Open Forum, Or “Let’s All Meet At The Street Corner And Sing Ethics Carols!”

Deck the page with rage at TwitterBla bla bla bla bla, bla bla bla blah! ‘Censorship should not seem bitterBla bla bla bla bla, bla bla bla blah! Free expression’s really hatefulBla bla bla, bla bla, bla, bla bla blah!Strangling it could make us grateful…Bla bla bla bla bla, bla bla bla blah!

Sing out, everybody! Cocoa and cookies at my house after!

 

11 thoughts on “Open Forum, Or “Let’s All Meet At The Street Corner And Sing Ethics Carols!”

    • I do not understand why this is news. Dog bites man. Woman has baby. The VAST majority of school bullying is started by teachers. Most teachers incorporate huge amounts of TV in the classroom. Teachers show R rated movies to students without parental consent. Teachers give different homework to their favorite students. Teachers give different grades for the same answer to different students. It snows in the Rockies.

      Teacher gets disciplined for doing what many if not most of my teachers did while I was in school, ok, maybe that gets closer to dog bites man.

      Seriously, this doesn’t even sound very serious. It does fall under “why I homeschool” but this teacher seems pretty standard to me. Are we sure this wasn’t Mrs. Archer?

  1. Advertising ethics:

    Remember when the Michael Jackson documentary came out and so streaming services and cable TV announced they would remove the Jackson-voiced episode, a classic by “Simpsons” fans’ standards?

    FXX, the cable station showing episodes at the time, kept running the ads, “Every ‘Simpsons’ Ever” despite it being clear that it wasn’t every episode.

    Recently, I ran into an ad on Facebook, the NBC-affiliated streaming service, announcing that it was offering every episode of SNL.

    Commenters quickly responded that the platform may offer every episode but not every episode in its entirety. Like many shows that included musical numbers and guest stars in the days before DVD and streaming residuals were ever thought of (the “Batman” TV show has a similar problem), SNL doesn’t include the musical numbers or some skits involving guest starts. If you want to see Elvis Costello restart a song or Sinead O’Connor rip up the Pope’s picture, you’re out of luck. Peacock apparently either can’t get the rights to the musical numbers performed on its show or just doesn’t want to pay for them.

    Some of the episodes are less than 15 minutes long for this reason.

    Further, many episodes of classic TV shows are edited as if they were being shown in syndicated reruns on streaming platforms. Why should streaming platforms worry about the time allotted for commercials? Just keep the episode intact and include commercials. Many streaming shows have odd durations per episode.

    I loaded up an episode of “The Six Million Dollar Man” the other day in order to see the scenes involving a guest star who wasn’t famous then but has achieved a certain recognition in the interim. One memorable scene is available on YouTube but is nowhere to be found on any streaming services’ version of the episode.

    So, streaming ethics then? If the platform is only showing mere minutes of a program and advertising that it has every episode of the show, is that misleading? Should streaming episodes of old TV shows be shown in their cut-for-syndication version when the length of the show shouldn’t matter in this format?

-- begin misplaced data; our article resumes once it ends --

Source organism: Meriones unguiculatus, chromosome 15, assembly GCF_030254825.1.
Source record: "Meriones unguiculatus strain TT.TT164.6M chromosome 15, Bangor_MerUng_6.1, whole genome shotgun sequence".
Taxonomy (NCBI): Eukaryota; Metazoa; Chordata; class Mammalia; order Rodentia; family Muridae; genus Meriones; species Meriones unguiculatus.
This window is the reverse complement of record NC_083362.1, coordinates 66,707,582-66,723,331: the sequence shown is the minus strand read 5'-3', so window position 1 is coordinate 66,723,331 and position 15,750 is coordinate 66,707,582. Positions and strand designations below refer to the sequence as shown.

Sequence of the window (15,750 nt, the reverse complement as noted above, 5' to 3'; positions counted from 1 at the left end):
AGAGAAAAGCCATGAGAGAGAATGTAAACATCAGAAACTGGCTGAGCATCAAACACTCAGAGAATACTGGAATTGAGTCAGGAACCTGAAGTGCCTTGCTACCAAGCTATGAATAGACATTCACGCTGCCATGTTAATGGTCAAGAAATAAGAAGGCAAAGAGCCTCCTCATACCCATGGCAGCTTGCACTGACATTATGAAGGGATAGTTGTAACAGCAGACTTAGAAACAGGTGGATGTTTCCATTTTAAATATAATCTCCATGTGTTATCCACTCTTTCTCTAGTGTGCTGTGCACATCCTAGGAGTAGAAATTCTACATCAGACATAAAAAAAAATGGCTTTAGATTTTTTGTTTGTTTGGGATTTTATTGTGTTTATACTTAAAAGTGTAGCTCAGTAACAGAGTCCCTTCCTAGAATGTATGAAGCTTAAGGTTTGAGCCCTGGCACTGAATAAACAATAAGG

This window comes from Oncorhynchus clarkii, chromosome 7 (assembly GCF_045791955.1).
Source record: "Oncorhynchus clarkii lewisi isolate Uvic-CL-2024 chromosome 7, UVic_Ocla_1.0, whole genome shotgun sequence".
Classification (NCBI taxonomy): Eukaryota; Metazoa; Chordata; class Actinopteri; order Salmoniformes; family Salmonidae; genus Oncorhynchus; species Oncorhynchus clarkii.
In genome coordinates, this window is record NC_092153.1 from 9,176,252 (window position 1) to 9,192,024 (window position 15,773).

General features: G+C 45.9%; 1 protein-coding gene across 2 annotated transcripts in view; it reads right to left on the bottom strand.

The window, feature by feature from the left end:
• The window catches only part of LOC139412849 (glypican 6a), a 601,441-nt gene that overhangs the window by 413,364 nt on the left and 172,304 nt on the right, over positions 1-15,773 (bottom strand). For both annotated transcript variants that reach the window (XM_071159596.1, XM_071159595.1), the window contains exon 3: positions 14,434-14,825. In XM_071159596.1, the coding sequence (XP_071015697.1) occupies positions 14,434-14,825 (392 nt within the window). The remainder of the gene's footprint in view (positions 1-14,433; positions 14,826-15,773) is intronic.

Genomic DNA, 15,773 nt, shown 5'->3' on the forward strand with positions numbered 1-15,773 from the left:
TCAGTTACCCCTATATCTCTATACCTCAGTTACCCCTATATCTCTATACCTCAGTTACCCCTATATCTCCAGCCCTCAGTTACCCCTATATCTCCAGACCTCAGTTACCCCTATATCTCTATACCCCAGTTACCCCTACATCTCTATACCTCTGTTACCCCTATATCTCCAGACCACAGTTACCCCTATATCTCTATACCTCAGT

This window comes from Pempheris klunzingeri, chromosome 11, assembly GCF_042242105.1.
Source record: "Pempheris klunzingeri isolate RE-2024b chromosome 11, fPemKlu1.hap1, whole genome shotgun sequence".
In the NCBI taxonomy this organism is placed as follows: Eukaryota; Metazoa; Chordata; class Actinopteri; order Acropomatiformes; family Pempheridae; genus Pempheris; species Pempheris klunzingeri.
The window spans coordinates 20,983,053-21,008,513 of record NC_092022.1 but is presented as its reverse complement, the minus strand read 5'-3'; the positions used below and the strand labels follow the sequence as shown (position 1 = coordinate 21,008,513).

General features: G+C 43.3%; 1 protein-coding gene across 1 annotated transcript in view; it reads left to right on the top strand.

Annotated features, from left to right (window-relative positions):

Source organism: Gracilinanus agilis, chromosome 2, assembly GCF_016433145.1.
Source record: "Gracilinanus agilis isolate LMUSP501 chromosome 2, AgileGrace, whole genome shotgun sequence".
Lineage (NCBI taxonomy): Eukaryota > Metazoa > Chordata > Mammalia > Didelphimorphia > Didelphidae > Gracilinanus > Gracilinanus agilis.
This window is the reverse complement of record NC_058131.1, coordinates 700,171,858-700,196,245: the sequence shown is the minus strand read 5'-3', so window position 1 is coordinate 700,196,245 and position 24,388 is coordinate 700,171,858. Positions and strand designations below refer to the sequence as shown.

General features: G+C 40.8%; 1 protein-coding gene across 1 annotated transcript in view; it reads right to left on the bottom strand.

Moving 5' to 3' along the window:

2. I’ve recently heard of two different instances of deaths in car wrecks due to the negligence of the driver of the other car. However both of the deceased were not wearing seat belts and would most likely have survived with minor injuries were they wearing them (as others did in their vehicles who were wearing seat belts). In one circumstance, the driver at fault was passing over a hill in a no passing zone. In the second, the driver at fault was drunk and speeding, and basically rammed the other car off the road.
    What criminal charges, if any, should be leveled against the drivers at fault related to the deaths? Should the lack of seat belts factor into the charges (or lack there of)? (These are both friend-of-a-friend situations, so I don’t know the outcome of either)

    • No. Somewhat similar to the eggshell skull rule. They are still culpable for the accident and at fault, even if the deceased could have avoided the death with a level of caution.

      • Agreed. A criminal who breaks into a house by walking through an unlocked door may have been stopped by the lock, but that doesn’t mean he didn’t commit a crime because the door was unlocked. The door being unlocked is immaterial to there having been a crime, despite it making the crime easier to commit.

        • … A criminal who breaks into a house by walking through an unlocked door may have been stopped by the lock, but that doesn’t mean he didn’t commit a crime because the door was unlocked…

          I have somewhere heard that the essence of breaking in breaking and entering is that the perpetrator must do something to facilitate entering by altering the situation, not necessarily amounting to damage. So merely turning a door handle and/or swinging a door open would qualify, but walking through an already open door would not. And, of course, theft or vandalism could still occur even without breaking and entering.

        • The other person being more fragile doesn’t change the level of fault. It’s irrelevant.

          If it was a deliberate crash, homicide. Accidental, manslaughter. The latter sounds more apropriate, given that you specified negligence.

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